Many private banks and ECAs cite World Bank and International Finance Corporation safeguard procedures in their efforts to avoid or mitigate environmental and social impacts. Read the civil society demands at and read about FoE groups’ activities at .

world bank's new lending safeguards still weak (october 2004)

World Bank draft environmental standards for private sector activities are still too weak. The World Bank's International Finance Corporation (IFC) guidelines are relevant for all its lending activities, including risky pipelines, mines and large dams. Pressure from commercial banks to relax the standards has led to a review process. But in a recent consultation in Rio de Janeiro , civil society walked out in protest at the IFC's new proposals.


'The environmental and social guidelines were established to protect people and the environment from negative impacts generated by the institution's projects… But the new draft standards seem to be geared at protecting private sector profits rather than anything else' said FoEI's Longgena Ginting.

ifc under fire (november 2004)

More than 200 civil society organisations and socially responsible investors called on the International Finance Corporation (IFC), the private sector arm of the World Bank, to protect the interests of the poorest and the public when setting rules governing global private investment. The “Platform for Rights, Rules and Responsibilities” was released as groups boycott the IFC's latest public consultation on its “safeguard policy review” in Paris . The consultation is seen as ill-prepared, rushed and untransparent, “The revision process has no credibility and we do not wish to participate in such a flawed consultation here in Paris . Friends of the Earth and other groups boycotted this process worldwide over the past few months, including in Brazil , in the Philippines , in the US , in the UK , in Germany and in Ghana ,” said Sebastien Godinot of FoE France . The IFC is in the midst of a major revision of its environmental, social and disclosure policies, moving from binding rules to flexible and subjective standards. The IFC process has been criticized for both the direction of the new policies and the problems with the consultation process by civil society, investors, and even industry. Delegates representing hundreds of organizations have chosen to boycott and walk out of the consultations in protest.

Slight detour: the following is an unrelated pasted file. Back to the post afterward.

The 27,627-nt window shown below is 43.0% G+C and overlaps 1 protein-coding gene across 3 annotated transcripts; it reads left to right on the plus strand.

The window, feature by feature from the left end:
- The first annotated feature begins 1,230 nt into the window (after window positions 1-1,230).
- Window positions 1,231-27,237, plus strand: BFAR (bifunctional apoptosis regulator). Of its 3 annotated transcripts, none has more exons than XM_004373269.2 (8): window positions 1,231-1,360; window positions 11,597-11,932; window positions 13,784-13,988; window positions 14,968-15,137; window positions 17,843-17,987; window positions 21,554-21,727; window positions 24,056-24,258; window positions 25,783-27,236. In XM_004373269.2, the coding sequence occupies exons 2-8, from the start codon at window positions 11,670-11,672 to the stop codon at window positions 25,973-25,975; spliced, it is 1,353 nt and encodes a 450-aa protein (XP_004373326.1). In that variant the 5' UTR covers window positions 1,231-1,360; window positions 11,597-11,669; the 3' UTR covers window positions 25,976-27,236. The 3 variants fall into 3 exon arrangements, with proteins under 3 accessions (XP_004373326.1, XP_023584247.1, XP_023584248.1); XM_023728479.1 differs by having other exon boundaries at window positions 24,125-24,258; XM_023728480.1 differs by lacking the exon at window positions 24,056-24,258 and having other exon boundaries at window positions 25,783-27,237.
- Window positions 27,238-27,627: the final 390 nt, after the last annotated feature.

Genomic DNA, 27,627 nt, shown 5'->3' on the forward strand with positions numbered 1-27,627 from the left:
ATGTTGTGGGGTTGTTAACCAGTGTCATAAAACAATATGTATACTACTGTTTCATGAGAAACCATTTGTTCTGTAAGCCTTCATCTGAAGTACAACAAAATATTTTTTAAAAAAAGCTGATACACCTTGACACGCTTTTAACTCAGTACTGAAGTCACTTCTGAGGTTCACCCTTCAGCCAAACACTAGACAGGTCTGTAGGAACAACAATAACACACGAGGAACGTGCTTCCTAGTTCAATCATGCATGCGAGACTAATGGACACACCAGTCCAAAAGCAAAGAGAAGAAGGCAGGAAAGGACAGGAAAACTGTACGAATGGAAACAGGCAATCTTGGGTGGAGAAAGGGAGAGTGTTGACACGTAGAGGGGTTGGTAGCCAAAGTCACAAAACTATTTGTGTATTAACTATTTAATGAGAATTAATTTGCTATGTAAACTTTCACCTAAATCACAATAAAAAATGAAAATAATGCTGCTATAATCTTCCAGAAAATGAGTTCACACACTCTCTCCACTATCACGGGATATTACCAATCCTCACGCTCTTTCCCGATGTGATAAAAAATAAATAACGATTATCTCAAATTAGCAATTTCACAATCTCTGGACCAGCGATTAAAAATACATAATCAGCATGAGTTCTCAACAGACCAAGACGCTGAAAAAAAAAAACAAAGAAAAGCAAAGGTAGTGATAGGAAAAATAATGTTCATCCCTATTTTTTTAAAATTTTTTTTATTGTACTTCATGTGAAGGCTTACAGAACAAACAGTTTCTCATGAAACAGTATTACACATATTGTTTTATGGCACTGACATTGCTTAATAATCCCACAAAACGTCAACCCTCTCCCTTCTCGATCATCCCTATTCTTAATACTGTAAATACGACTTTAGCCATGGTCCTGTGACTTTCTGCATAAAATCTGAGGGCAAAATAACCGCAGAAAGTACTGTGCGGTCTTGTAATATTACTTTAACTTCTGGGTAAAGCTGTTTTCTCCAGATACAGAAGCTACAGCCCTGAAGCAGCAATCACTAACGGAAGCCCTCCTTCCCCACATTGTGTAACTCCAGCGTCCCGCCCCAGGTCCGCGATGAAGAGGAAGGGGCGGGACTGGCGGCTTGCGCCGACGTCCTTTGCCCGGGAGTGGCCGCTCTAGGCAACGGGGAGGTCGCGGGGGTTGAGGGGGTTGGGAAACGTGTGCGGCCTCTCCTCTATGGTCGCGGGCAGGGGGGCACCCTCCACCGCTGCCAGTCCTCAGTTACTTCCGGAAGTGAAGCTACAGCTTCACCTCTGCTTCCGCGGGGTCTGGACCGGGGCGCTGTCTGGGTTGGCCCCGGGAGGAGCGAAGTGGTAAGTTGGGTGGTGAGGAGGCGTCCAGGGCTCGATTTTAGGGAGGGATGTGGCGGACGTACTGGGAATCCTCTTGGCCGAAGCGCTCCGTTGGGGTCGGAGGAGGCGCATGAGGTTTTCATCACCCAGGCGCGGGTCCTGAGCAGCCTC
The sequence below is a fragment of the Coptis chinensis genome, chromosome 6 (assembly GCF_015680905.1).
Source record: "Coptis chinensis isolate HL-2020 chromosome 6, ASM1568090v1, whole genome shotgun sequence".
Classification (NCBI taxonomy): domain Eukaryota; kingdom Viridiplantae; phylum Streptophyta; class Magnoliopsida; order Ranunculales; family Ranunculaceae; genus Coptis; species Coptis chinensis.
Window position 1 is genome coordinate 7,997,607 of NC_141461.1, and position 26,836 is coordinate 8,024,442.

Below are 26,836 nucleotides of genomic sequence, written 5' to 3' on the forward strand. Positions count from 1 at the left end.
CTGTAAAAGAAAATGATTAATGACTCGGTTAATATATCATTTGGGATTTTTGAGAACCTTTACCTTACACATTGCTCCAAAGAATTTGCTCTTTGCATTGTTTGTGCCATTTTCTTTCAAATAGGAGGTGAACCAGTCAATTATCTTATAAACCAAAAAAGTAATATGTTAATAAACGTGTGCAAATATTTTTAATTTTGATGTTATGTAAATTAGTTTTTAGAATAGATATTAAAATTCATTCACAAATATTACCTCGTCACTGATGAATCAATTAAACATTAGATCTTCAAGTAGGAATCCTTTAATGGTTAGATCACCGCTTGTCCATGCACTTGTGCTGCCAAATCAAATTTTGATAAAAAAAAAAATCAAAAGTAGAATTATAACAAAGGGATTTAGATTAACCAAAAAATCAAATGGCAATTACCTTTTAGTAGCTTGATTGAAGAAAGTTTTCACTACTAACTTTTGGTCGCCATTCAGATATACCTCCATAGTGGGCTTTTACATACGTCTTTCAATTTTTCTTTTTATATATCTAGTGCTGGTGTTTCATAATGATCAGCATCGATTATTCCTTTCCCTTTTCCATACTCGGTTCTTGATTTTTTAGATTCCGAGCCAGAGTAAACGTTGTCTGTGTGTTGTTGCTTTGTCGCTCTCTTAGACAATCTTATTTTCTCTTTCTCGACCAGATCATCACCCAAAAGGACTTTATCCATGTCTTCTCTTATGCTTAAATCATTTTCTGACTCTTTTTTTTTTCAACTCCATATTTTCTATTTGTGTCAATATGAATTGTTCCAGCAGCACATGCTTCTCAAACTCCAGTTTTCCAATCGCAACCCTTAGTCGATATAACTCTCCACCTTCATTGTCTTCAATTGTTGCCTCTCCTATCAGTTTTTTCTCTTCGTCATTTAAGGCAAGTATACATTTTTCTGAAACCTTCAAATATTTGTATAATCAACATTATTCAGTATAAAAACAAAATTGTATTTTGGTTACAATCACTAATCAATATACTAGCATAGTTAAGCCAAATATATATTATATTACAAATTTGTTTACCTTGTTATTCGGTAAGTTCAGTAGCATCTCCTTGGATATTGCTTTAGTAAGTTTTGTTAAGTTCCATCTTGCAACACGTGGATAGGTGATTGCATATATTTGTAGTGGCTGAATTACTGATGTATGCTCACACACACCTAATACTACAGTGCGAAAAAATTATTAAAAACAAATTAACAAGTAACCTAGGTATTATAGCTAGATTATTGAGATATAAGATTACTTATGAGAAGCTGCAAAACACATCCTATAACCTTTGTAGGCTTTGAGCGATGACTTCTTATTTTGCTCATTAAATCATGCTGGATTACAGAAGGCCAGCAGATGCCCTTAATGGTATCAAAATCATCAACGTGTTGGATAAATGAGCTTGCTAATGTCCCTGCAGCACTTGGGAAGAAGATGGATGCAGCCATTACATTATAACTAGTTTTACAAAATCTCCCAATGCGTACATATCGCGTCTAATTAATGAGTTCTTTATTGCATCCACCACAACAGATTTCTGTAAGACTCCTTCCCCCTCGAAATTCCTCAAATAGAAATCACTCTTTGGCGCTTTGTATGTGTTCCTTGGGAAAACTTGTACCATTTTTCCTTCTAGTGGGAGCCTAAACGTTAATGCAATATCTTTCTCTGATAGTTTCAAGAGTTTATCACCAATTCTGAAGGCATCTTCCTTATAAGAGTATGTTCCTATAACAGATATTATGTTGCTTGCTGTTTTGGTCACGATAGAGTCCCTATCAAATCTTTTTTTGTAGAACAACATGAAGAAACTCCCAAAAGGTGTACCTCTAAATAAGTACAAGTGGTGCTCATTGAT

world bank group responds to ngo boycott (december 2004)
After months of civil society protest, the International Finance Corporation (IFC) is reportedly planning to significantly revise its consultation process on new social and environmental standards. According to a reliable source, various demands made by NGOs on the timeline and available information will be complied with. The decision comes after a three-month civil society boycott of IFC consultations in Brazil , Manila , London , Nairobi and Istanbul by groups from around the world. “These developments are a welcome signal that the IFC took note of our concerns. The institution agrees now that policies that took years to develop cannot be discussed through a rushed process where relevant information is not available. It is curious however that these issues could only be resolved after a boycott,” said Janneke Bruil, FoEI IFIs programme co-coordinator.